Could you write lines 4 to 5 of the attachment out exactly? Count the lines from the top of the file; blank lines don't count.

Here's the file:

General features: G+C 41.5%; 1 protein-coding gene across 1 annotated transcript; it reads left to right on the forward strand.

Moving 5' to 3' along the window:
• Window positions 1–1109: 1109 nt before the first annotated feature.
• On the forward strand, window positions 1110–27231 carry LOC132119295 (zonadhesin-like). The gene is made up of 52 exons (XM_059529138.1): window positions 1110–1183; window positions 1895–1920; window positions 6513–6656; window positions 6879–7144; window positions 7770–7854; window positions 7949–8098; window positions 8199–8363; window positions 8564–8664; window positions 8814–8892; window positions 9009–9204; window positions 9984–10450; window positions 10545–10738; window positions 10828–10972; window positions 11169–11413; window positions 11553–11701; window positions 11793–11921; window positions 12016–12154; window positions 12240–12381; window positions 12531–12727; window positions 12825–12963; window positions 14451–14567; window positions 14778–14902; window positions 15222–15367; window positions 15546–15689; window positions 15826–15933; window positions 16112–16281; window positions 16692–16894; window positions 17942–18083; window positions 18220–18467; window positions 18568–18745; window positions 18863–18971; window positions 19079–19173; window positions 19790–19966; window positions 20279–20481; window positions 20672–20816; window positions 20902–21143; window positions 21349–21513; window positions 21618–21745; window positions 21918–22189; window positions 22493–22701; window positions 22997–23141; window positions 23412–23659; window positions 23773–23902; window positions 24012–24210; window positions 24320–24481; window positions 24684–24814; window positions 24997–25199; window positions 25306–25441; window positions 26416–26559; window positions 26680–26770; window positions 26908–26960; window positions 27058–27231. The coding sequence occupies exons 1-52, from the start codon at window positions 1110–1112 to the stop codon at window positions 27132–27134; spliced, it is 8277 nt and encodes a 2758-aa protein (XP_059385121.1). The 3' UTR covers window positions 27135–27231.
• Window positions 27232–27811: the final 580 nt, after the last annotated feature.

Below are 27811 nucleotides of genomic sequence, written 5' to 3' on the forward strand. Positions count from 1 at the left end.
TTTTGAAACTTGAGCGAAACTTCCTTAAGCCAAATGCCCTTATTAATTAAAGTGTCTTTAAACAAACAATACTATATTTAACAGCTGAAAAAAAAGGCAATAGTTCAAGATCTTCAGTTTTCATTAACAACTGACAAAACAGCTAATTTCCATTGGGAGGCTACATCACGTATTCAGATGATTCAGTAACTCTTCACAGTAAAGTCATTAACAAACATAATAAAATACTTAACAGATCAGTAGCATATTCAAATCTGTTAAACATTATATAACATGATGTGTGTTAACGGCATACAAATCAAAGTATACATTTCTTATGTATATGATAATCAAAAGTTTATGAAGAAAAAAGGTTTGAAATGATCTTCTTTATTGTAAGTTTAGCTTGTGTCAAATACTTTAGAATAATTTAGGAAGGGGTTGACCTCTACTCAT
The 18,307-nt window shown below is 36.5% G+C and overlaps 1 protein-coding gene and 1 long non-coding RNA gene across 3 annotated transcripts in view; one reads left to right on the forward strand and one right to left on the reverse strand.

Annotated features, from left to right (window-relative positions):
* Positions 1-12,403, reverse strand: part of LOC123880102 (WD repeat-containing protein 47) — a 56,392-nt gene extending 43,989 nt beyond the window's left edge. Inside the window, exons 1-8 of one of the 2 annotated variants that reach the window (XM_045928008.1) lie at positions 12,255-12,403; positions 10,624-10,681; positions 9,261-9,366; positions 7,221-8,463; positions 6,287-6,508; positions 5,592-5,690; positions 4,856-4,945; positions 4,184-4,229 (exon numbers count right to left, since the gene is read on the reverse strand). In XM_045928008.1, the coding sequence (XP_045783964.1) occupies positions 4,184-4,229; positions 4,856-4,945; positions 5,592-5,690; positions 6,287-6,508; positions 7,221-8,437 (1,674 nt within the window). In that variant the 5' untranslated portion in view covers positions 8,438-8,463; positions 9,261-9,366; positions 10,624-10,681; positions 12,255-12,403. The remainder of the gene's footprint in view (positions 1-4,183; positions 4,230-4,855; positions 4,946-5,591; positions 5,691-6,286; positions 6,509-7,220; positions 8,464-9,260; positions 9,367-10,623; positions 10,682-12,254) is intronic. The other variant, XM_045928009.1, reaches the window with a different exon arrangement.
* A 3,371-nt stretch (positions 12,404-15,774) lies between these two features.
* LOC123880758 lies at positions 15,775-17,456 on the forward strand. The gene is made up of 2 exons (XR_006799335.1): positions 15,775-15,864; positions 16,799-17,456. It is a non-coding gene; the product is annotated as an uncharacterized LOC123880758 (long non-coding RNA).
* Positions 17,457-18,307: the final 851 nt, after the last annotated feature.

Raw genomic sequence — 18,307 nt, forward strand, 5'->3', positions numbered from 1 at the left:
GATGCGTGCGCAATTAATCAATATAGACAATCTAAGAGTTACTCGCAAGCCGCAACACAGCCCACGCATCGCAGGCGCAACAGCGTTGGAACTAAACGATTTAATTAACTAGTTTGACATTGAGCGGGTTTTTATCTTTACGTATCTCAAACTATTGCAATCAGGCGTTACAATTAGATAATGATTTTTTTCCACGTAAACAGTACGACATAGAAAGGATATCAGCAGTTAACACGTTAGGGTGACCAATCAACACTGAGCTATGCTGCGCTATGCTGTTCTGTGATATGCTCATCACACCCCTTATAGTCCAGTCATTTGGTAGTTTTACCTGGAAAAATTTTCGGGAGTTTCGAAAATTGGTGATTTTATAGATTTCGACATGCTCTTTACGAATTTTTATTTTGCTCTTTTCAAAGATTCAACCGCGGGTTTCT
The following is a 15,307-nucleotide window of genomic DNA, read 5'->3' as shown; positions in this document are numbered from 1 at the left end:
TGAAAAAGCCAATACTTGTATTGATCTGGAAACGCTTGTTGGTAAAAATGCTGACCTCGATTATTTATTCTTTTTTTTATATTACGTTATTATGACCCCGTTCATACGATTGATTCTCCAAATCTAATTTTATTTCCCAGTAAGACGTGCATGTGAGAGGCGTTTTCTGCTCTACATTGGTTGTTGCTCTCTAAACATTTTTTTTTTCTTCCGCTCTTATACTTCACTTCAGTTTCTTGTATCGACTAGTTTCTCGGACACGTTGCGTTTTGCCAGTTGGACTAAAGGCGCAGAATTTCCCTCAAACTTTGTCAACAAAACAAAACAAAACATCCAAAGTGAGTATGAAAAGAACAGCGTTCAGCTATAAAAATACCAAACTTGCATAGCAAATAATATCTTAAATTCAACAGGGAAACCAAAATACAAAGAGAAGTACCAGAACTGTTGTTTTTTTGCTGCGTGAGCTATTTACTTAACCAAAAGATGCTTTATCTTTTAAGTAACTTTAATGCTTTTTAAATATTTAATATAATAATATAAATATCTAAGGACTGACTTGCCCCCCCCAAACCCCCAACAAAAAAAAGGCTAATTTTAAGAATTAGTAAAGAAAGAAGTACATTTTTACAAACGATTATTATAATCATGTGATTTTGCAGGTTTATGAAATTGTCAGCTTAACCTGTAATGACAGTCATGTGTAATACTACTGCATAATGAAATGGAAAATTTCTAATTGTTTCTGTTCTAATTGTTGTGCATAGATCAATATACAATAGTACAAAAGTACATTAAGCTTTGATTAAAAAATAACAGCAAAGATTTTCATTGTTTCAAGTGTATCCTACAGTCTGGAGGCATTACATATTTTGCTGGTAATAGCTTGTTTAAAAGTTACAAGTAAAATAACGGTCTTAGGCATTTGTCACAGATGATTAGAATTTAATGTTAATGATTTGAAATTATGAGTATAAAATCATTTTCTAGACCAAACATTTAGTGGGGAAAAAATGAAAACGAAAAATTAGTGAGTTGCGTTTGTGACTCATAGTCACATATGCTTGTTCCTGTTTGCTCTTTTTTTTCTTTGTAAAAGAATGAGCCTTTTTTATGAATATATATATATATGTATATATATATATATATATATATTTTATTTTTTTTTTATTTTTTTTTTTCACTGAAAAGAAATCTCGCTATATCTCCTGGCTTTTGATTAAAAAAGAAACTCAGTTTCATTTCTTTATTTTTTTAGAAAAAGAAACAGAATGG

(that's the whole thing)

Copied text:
• On the forward strand, window positions 1110–27231 carry LOC132119295 (zonadhesin-like). The gene is made up of 52 exons (XM_059529138.1): window positions 1110–1183; window positions 1895–1920; window positions 6513–6656; window positions 6879–7144; window positions 7770–7854; window positions 7949–8098; window positions 8199–8363; window positions 8564–8664; window positions 8814–8892; window positions 9009–9204; window positions 9984–10450; window positions 10545–10738; window positions 10828–10972; window positions 11169–11413; window positions 11553–11701; window positions 11793–11921; window positions 12016–12154; window positions 12240–12381; window positions 12531–12727; window positions 12825–12963; window positions 14451–14567; window positions 14778–14902; window positions 15222–15367; window positions 15546–15689; window positions 15826–15933; window positions 16112–16281; window positions 16692–16894; window positions 17942–18083; window positions 18220–18467; window positions 18568–18745; window positions 18863–18971; window positions 19079–19173; window positions 19790–19966; window positions 20279–20481; window positions 20672–20816; window positions 20902–21143; window positions 21349–21513; window positions 21618–21745; window positions 21918–22189; window positions 22493–22701; window positions 22997–23141; window positions 23412–23659; window positions 23773–23902; window positions 24012–24210; window positions 24320–24481; window positions 24684–24814; window positions 24997–25199; window positions 25306–25441; window positions 26416–26559; window positions 26680–26770; window positions 26908–26960; window positions 27058–27231. The coding sequence occupies exons 1-52, from the start codon at window positions 1110–1112 to the stop codon at window positions 27132–27134; spliced, it is 8277 nt and encodes a 2758-aa protein (XP_059385121.1). The 3' UTR covers window positions 27135–27231.
• Window positions 27232–27811: the final 580 nt, after the last annotated feature.